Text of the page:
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Thread Synchronization (C# Programming Guide)

The following sections describe features and classes that can be used to synchronize access to resources in multithreaded applications.

One of the benefits of using multiple threads in an application is that each thread executes asynchronously. For Windows applications, this allows time-consuming tasks to be performed in the background while the application window and controls remain responsive. For server applications, multithreading provides the ability to handle each incoming request with a different thread. Otherwise, each new request would not get serviced until the previous request had been fully satisfied.

However, the asynchronous nature of threads means that access to resources such as file handles, network connections, and memory must be coordinated. Otherwise, two or more threads could access the same resource at the same time, each unaware of the other's actions. The result is unpredictable data corruption.

For simple operations on integral numeric data types, synchronizing threads can be accomplished with members of the Interlocked class. For all other data types and non thread-safe resources, multithreading can only be safely performed using the constructs in this topic.

For background information on multithreaded programming, see:

The lock keyword can be used to ensure that a block of code runs to completion without interruption by other threads. This is accomplished by obtaining a mutual-exclusion lock for a given object for the duration of the code block.

A lock statement begins with the keyword lock, which is given an object as an argument, and followed by a code block that is to be executed by only one thread at a time. For example:

public class TestThreading
{
    private System.Object lockThis = new System.Object();

    public void Function()
    {

        lock (lockThis)
        {
            // Access thread-sensitive resources.
        }
    }

}

The argument provided to the lock keyword must be an object based on a reference type, and is used to define the scope of the lock. In the example above, the lock scope is limited to this function because no references to the object lockThis exist outside the function. If such a reference did exist, lock scope would extend to that object. Strictly speaking, the object provided to lock is used solely to uniquely identify the resource being shared among multiple threads, so it can be an arbitrary class instance. In practice, however, this object usually represents the resource for which thread synchronization is necessary. For example, if a container object is to be used by multiple threads, then the container can be passed to lock, and the synchronized code block following the lock would access the container. As long as other threads lock on the same container before accessing it, then access to the object is safely synchronized.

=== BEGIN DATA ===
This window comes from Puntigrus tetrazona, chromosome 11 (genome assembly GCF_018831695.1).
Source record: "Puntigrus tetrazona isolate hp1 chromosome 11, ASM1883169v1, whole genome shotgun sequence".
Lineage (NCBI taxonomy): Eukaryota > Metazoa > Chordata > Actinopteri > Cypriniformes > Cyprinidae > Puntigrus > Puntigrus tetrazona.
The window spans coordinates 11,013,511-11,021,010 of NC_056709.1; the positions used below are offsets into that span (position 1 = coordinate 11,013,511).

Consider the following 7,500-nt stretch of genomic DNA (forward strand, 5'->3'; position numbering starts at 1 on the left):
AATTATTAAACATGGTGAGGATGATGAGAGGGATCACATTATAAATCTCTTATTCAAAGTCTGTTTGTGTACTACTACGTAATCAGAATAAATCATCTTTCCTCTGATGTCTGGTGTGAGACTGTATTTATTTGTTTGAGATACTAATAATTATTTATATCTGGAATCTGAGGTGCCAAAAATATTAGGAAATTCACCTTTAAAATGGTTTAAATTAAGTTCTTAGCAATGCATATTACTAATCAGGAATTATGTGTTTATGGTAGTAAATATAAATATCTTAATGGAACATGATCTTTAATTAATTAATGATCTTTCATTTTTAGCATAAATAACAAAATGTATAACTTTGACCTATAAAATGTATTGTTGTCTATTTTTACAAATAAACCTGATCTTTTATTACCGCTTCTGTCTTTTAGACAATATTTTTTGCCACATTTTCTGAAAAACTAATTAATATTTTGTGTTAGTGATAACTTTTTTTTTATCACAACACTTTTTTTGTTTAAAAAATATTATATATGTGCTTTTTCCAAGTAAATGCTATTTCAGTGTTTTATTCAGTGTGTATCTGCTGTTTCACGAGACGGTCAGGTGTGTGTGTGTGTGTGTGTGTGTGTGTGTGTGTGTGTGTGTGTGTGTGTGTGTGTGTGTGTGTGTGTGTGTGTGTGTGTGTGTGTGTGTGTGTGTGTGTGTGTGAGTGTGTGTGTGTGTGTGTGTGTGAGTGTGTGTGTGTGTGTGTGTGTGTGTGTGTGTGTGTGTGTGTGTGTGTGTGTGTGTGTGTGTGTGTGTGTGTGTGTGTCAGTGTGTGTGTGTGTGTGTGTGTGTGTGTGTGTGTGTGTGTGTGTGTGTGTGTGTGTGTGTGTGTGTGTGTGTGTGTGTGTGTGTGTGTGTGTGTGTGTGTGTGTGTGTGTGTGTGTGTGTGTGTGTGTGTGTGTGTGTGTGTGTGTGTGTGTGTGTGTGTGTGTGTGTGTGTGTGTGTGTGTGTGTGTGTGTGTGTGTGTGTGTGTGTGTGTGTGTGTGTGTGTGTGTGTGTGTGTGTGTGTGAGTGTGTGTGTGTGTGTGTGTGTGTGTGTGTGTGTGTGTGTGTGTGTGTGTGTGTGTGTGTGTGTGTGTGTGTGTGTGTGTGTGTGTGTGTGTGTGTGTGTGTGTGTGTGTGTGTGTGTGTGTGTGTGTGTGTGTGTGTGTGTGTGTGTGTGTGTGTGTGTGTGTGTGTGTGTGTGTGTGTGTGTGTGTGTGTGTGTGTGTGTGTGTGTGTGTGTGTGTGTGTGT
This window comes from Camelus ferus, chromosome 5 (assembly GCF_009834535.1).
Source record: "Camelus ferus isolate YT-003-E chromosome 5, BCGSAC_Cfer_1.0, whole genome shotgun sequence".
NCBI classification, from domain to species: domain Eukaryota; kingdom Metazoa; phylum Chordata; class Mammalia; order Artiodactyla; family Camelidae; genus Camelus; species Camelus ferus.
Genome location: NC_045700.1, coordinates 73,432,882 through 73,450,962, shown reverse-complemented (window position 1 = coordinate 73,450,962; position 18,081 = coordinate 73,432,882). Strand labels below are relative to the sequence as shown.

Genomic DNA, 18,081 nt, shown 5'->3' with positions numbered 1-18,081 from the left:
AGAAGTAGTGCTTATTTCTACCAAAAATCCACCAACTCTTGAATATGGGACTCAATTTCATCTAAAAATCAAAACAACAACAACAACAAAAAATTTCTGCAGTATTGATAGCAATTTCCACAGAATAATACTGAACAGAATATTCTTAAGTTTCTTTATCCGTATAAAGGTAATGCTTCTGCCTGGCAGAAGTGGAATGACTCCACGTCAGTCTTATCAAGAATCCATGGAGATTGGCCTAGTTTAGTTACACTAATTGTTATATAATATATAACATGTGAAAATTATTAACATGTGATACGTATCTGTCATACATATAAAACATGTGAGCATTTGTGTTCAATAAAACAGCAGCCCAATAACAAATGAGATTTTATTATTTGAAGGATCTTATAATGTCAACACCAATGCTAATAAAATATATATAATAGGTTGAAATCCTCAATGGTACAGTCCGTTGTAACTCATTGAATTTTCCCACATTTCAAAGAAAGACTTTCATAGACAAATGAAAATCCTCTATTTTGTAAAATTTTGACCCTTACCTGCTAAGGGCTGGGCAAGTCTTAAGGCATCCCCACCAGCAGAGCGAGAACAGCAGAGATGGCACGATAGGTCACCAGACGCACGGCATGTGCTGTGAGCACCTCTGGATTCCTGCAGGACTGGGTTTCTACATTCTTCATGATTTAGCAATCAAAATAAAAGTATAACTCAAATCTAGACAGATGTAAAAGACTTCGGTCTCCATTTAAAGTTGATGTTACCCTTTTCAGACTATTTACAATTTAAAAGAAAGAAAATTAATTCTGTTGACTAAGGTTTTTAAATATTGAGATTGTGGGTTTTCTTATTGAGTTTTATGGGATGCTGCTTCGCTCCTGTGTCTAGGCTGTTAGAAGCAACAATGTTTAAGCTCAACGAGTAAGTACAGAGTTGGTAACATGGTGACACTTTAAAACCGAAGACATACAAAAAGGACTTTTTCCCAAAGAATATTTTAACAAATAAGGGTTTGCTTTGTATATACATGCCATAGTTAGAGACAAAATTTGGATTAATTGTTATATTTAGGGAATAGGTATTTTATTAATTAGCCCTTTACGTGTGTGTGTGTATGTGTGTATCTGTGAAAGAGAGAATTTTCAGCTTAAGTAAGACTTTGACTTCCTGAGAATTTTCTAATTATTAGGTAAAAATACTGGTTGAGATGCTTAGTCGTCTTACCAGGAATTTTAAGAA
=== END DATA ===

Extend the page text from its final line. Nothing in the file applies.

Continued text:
Generally, it is best to avoid locking on a public type, or on object instances beyond the control of your application. For example, lock(this) can be problematic if the instance can be accessed publicly, because code beyond your control may lock on the object as well. This could create deadlock situations where two or more threads wait for the release of the same object. Locking on a public data type, as opposed to an object, can cause problems for the same reason. Locking on literal strings is especially risky because literal strings are interned by the common language runtime (CLR). This means that there is one instance of any given string literal for the entire program, the exact same object represents the literal in all running application domains, on all threads. As a result, a lock placed on a string with the same contents anywhere in the application process locks all instances of that string in the application. As a result, it is best to lock a private or protected member that is not interned. Some classes provide members specifically for locking. The Array type, for example, provides SyncRoot. Many collection types provide a SyncRoot member as well.

For more information on the lock keyword, see lock Statement (C# Reference).

Like the lock keyword, monitors prevent blocks of code from simultaneous execution by multiple threads. The Enter method allows one and only one thread to proceed into the following statements; all other threads are blocked until the executing thread calls Exit. This is just like using the lock keyword. In fact, the lock keyword is implemented with the Monitor class. For example: